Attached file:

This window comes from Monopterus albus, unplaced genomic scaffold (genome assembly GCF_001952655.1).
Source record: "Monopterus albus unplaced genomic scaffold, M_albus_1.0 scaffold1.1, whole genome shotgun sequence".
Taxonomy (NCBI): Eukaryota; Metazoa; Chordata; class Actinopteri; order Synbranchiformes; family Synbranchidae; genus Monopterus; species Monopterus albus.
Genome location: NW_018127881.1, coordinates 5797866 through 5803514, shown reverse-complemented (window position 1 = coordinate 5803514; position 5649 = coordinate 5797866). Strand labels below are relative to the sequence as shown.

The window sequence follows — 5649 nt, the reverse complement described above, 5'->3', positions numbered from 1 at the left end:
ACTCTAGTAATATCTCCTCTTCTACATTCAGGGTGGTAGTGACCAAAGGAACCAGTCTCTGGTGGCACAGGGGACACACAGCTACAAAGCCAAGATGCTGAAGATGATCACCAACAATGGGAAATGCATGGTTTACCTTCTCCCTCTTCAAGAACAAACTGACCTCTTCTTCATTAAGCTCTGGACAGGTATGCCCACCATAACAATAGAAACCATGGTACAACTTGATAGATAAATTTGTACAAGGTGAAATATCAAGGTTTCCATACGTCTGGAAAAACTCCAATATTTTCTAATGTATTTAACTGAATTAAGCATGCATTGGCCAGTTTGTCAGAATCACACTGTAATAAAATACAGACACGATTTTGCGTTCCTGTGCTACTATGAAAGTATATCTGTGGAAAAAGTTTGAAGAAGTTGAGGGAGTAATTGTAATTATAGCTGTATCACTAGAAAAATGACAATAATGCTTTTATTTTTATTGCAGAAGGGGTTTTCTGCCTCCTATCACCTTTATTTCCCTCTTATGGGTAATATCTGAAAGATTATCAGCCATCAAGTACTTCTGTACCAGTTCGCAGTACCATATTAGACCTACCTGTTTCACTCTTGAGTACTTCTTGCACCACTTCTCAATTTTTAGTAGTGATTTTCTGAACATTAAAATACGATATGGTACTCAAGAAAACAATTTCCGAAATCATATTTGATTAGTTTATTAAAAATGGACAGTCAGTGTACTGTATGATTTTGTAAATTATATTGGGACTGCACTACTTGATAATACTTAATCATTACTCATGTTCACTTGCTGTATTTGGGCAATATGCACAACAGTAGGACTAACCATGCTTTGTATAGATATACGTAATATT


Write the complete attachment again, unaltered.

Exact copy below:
This window comes from Monopterus albus, unplaced genomic scaffold (genome assembly GCF_001952655.1).
Source record: "Monopterus albus unplaced genomic scaffold, M_albus_1.0 scaffold1.1, whole genome shotgun sequence".
Taxonomy (NCBI): Eukaryota; Metazoa; Chordata; class Actinopteri; order Synbranchiformes; family Synbranchidae; genus Monopterus; species Monopterus albus.
Genome location: NW_018127881.1, coordinates 5797866 through 5803514, shown reverse-complemented (window position 1 = coordinate 5803514; position 5649 = coordinate 5797866). Strand labels below are relative to the sequence as shown.

The window sequence follows — 5649 nt, the reverse complement described above, 5'->3', positions numbered from 1 at the left end:
ACTCTAGTAATATCTCCTCTTCTACATTCAGGGTGGTAGTGACCAAAGGAACCAGTCTCTGGTGGCACAGGGGACACACAGCTACAAAGCCAAGATGCTGAAGATGATCACCAACAATGGGAAATGCATGGTTTACCTTCTCCCTCTTCAAGAACAAACTGACCTCTTCTTCATTAAGCTCTGGACAGGTATGCCCACCATAACAATAGAAACCATGGTACAACTTGATAGATAAATTTGTACAAGGTGAAATATCAAGGTTTCCATACGTCTGGAAAAACTCCAATATTTTCTAATGTATTTAACTGAATTAAGCATGCATTGGCCAGTTTGTCAGAATCACACTGTAATAAAATACAGACACGATTTTGCGTTCCTGTGCTACTATGAAAGTATATCTGTGGAAAAAGTTTGAAGAAGTTGAGGGAGTAATTGTAATTATAGCTGTATCACTAGAAAAATGACAATAATGCTTTTATTTTTATTGCAGAAGGGGTTTTCTGCCTCCTATCACCTTTATTTCCCTCTTATGGGTAATATCTGAAAGATTATCAGCCATCAAGTACTTCTGTACCAGTTCGCAGTACCATATTAGACCTACCTGTTTCACTCTTGAGTACTTCTTGCACCACTTCTCAATTTTTAGTAGTGATTTTCTGAACATTAAAATACGATATGGTACTCAAGAAAACAATTTCCGAAATCATATTTGATTAGTTTATTAAAAATGGACAGTCAGTGTACTGTATGATTTTGTAAATTATATTGGGACTGCACTACTTGATAATACTTAATCATTACTCATGTTCACTTGCTGTATTTGGGCAATATGCACAACAGTAGGACTAACCATGCTTTGTATAGATATACGTAATATT